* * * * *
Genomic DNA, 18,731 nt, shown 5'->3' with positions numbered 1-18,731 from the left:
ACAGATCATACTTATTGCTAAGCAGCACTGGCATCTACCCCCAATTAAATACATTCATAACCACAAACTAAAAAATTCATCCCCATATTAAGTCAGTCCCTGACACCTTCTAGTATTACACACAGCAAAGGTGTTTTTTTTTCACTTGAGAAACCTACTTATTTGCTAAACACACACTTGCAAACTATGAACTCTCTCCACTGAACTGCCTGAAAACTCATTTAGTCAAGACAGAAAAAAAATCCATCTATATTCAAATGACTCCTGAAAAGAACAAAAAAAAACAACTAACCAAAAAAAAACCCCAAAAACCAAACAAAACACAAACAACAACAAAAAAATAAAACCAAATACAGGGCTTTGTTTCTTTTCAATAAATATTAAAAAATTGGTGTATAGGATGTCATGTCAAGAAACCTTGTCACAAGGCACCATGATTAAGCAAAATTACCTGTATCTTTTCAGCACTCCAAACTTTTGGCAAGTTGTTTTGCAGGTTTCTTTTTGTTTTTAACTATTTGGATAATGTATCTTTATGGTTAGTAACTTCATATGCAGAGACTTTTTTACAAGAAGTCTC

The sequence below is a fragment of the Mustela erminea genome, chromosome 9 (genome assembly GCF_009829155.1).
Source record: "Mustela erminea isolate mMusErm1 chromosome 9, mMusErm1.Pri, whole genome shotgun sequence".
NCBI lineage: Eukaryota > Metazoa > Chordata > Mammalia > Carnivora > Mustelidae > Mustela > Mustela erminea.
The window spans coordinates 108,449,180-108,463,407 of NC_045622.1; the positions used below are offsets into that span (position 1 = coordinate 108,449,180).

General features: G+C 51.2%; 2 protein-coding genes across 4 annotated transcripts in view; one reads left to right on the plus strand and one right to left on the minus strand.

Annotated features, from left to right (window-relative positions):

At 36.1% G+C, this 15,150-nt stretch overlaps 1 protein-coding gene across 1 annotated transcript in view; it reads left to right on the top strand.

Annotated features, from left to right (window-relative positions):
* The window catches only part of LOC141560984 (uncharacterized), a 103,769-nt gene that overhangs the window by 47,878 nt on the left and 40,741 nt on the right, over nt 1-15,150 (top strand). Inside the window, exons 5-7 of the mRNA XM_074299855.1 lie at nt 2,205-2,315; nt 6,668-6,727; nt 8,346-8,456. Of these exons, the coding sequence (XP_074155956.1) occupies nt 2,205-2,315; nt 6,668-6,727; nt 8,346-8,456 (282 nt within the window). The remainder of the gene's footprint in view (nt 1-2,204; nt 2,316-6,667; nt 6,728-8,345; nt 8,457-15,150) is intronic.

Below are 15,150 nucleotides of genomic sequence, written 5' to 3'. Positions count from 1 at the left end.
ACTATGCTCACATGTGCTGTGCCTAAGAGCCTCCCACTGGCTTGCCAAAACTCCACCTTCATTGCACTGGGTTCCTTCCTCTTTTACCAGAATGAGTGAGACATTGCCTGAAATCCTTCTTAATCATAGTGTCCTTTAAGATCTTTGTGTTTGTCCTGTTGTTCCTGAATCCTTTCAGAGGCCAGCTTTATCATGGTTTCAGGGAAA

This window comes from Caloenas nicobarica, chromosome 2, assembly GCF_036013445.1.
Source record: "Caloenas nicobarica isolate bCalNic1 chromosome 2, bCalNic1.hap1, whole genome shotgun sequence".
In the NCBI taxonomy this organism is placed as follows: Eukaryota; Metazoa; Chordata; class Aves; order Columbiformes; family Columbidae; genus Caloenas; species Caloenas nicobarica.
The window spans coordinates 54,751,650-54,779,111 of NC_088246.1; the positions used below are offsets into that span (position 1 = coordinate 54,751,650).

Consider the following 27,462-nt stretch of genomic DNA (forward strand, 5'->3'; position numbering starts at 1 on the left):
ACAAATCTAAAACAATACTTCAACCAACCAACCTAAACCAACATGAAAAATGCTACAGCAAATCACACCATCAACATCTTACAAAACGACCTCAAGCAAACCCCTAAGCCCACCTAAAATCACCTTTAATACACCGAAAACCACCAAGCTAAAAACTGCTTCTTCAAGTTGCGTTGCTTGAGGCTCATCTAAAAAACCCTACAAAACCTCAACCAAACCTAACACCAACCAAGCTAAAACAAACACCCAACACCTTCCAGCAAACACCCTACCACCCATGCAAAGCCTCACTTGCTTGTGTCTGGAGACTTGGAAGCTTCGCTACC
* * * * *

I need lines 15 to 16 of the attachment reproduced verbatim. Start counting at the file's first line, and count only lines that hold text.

Source record: "Caloenas nicobarica isolate bCalNic1 chromosome 2, bCalNic1.hap1, whole genome shotgun sequence".
In the NCBI taxonomy this organism is placed as follows: Eukaryota; Metazoa; Chordata; class Aves; order Columbiformes; family Columbidae; genus Caloenas; species Caloenas nicobarica.